January 8, 2001 |
From the airy new 10th-floor offices of Los Angeles magazine, the cracked and subdivided city below looks almost coherent and comprehensible. On a clear winter's day it's easy to imagine you could gather the entire metropolis in your hands and turn it like a Rubik's cube, until all the wary, far-flung parts connected.
September 30, 2005 |
Broadcaster Emmis Communications Corp. of Indianapolis agreed to sell four television stations for $259 million and said it would invest $100 million in its chief executive's bid for the Washington Nationals baseball team. Buyout firm Blackstone Group and SJL Broadcast Group will acquire Emmis' stations in Portland, Ore.; Honolulu; and Wichita and Topeka, Kan., Emmis said.
June 20, 2006 |
Emmis Communications Corp., a radio and TV broadcaster, hired investment banks Morgan Stanley and Lazard Freres & Co. to advise the company on an offer by Emmis Chief Executive Jeffrey Smulyan to take it private. Smulyan on May 8 offered to pay $15.25 a share, or $567 million. Indianapolis-based Emmis owns radio stations in New York, Chicago and Los Angeles, plus Los Angeles magazine.
August 5, 2006 |
The chief executive of Emmis Communications Corp. said he had withdrawn a 3-month-old offer to take the Indianapolis-based radio and television broadcaster private because he could not reach an agreement with the board of directors. The company's shares, which soared after CEO Jeffrey Smulyan publicized his roughly $567-million offer in May, fell to $13 in extended trading, down 10% from their close of $14.52. Smulyan formed Emmis in 1980 and took it public 14 years later.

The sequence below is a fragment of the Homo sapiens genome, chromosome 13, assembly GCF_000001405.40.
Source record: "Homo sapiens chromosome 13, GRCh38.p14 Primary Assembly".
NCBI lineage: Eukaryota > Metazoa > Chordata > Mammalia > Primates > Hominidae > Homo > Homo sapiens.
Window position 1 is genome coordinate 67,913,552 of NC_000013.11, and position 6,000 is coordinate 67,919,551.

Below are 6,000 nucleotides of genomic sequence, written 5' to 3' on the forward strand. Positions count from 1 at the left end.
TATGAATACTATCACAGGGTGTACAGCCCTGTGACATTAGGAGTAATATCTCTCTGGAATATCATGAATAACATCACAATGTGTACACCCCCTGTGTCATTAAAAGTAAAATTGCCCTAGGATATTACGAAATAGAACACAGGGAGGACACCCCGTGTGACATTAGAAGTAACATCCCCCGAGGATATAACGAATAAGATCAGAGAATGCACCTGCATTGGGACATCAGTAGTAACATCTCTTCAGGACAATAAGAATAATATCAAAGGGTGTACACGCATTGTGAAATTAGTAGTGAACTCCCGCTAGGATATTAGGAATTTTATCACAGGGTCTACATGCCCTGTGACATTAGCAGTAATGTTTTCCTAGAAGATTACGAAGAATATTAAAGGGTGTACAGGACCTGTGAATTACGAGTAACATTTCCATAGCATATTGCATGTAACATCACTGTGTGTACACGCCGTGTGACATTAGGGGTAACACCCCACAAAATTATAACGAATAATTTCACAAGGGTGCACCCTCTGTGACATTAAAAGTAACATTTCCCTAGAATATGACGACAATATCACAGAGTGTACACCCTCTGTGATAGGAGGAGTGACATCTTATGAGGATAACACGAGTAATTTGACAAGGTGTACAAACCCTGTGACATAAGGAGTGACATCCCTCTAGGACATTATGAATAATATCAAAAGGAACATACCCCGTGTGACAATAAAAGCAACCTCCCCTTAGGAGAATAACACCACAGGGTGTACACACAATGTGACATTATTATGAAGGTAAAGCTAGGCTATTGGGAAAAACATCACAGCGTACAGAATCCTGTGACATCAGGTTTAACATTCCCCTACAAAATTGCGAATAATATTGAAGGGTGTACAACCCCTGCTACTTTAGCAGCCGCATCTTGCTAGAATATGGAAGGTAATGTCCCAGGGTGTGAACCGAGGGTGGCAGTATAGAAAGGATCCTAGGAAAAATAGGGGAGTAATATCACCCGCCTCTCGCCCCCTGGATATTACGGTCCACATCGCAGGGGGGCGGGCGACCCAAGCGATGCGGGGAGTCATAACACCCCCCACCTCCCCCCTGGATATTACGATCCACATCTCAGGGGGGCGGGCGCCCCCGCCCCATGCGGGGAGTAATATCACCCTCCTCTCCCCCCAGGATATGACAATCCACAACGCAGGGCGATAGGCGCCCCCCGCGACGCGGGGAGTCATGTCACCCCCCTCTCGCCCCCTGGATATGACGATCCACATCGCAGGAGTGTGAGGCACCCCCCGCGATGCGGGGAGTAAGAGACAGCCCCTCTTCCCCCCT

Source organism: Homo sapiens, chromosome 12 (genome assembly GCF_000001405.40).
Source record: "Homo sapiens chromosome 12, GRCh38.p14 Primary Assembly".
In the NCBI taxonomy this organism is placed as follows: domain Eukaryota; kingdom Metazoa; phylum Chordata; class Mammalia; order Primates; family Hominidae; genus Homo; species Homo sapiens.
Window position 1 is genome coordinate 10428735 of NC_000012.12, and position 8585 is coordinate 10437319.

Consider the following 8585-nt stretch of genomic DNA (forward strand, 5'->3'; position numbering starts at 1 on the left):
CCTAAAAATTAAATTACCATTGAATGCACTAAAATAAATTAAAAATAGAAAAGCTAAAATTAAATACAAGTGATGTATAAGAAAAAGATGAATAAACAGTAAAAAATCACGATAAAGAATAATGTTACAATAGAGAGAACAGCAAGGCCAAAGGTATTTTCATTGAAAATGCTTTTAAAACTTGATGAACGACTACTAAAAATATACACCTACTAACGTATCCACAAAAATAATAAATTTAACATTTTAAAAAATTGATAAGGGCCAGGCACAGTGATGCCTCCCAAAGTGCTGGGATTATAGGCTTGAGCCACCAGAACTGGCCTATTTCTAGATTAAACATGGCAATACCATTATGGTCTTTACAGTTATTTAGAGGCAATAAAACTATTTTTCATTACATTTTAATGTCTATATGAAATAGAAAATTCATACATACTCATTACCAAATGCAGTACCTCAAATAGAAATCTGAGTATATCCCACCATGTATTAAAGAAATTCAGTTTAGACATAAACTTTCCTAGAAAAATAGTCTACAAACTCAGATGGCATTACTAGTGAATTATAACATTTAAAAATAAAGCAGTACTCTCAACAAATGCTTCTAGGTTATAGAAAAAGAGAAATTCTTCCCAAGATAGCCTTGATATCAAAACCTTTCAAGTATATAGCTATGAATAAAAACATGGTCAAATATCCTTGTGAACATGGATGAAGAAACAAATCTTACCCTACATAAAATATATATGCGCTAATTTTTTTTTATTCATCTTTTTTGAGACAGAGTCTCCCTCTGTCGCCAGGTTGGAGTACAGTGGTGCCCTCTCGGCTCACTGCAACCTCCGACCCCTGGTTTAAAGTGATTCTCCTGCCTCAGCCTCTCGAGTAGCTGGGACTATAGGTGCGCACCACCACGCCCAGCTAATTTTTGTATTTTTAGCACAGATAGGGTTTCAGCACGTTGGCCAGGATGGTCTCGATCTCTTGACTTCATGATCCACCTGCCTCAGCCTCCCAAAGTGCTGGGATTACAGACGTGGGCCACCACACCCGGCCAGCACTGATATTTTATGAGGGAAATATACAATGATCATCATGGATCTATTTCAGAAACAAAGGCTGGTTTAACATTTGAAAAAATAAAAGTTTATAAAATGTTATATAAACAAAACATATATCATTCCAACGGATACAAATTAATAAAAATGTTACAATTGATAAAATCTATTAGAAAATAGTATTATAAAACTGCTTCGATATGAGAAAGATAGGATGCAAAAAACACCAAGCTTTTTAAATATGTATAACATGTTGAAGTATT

May 9, 2006 |
A week after losing a bid to buy the Washington Nationals baseball team, the chief executive of Emmis Communications Corp. said Monday that he would try to purchase his company in a deal valued at $567 million. If the buyout succeeds, Jeffrey H. Smulyan will take the Indianapolis-based media group into the private sector even as it struggles to regain profit from sluggish advertising sales. Smulyan, who already owns nearly 17% of the company, made a nonbinding offer of $15.
August 13, 2004 |
A Midwest communications company has agreed to pay $300,000 in indecency fines in a settlement with the Federal Communications Commission. As part of the settlement, Indianapolis-based Emmis Communications Corp. agreed that segments of a morning radio show, "Mancow Morning Madness," that described sex in crude and graphic terms were indecent and that it would clean up its programs.